Granted, the issue might have come from how much I built up the haunted house in my mind, but I don’t think that’s all my doing. As my older sister pointed out, its initials are ESP. It has got to be creepy, simply due to its prescient spelling.
What’s more, my sister is a self-described “baby” and requested to go to the 7:30 p.m. house. When the tickets sold-out except for the 11 p.m. slot and we decided to go anyway, she talked all day about how terrified she would be come haunted house time. Naturally, I fed off of her fear.
Plus, Eastern State’s website bluntly asks in its FAQs: “Is it Scary? Will Things Jump Out at Me?” and Eastern State Pen responds, “You bet it’s scary. We do our absolute best to terrify you and your friends. Imagine just being inside an 11-acre abandoned prison at nght.”
Well, lemme tell ya, I was in that “11-acre abandoned prison at night” (at midnight, in fact) — and I wasn’t terrified. Don’t get me wrong — it did everything haunted houses should do: led me slowly through a pitch-dark decrepit building while weird crap popped out at me, but it was more laughable than scary. For instance, the coolest and most hilarious room was the trippy 3-D room, for which we were required to don 3-D glasses. I’m no connoisseur of haunted houses, but I would say that Eastern State definitely took the cake for “most creative” haunted house I have ever attended. Otherwise, the rest of the house was standard fare.
As we were leaving the house my sister asked, “Are you singing Chaka Khan and Rufus because you’re actually scared, Lauren?”
“No,” I replied.
“Really?” She asked, “Because I am.”
Does my stoicism imply that I’m tougher than my 24-year-old sister? No, it simply means that I’ve learnt how not to be scared by actors in really elaborate make-up. Being terrified is subjective — and I think the period of getting scared at haunted houses for me has passed.
This realization leads to a follow-up rhetorical question: Do I regret spending 25 dollars on a ticket, even though the devil wasn’t scared out of me? No way — I’ve got a great photo to commemorate the event — but I wouldn’t go again.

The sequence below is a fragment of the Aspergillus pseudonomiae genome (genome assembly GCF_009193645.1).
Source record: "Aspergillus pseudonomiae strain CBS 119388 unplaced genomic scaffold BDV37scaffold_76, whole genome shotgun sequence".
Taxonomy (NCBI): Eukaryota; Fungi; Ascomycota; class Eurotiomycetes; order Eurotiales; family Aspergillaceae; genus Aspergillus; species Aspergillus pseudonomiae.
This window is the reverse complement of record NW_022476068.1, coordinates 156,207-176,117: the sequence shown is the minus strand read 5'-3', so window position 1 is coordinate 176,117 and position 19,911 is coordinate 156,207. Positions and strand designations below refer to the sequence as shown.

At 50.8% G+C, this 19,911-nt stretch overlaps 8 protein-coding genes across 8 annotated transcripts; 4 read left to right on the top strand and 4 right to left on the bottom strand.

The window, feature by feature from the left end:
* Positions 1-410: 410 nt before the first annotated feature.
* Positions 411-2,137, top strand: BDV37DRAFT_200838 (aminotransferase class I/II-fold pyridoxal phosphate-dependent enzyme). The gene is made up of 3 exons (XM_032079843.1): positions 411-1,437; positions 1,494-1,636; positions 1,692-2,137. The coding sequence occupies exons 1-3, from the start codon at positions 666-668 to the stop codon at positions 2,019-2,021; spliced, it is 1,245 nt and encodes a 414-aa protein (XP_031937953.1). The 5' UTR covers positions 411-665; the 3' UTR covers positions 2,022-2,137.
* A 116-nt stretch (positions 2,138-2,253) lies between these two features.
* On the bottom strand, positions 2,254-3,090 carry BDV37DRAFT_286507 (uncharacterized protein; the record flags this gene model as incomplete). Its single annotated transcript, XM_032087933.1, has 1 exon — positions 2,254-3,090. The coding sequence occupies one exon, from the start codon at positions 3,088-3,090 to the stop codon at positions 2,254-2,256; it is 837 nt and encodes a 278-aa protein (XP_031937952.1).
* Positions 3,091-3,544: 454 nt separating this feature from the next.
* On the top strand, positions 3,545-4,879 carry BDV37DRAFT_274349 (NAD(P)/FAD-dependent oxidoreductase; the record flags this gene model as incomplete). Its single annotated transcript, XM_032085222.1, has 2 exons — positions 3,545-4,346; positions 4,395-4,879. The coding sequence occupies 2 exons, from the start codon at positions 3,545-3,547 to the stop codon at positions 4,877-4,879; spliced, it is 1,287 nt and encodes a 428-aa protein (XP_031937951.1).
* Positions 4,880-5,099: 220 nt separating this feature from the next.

Instead, if you’re like me and not easily “spooked,” I’d bet the cheaper day tour, where one can see real cells once holding real criminals (i.e. Al Capone), is truly chilling.
Popsicle Stick Box (Roslyn, NY)
While the rest of the Arts staff was actually arts-ing it up over break (I didn’t catch a see a single movie, Broadway show, concert or even the newest Entourage), I was doing arts-and-crafts. That’s right, I was kicking it Kindergarten-style with Popsicle sticks, making a box as a birthday gift for a friend.
Since my friend only wanted homemade presents and I’m about as good at art as Amy Winehouse is at being straight edge, I reverted to the basics. After a trip to the wood aisle in Michael’s, I was overwhelmed with excitement because I wasn’t going to have to paint each popsicle stick, as they now come pre-packaged in colors! I’ll spare you the nitty-gritty of how I perfectly stacked each stick to make the architecturally cutest popsicle stick box EVER, but know this: it was so much fun.
What does it really matter if I was in cultural oblivion all weekend? I actually stopped critiquing art for a few minutes and instead made a little piece of my own.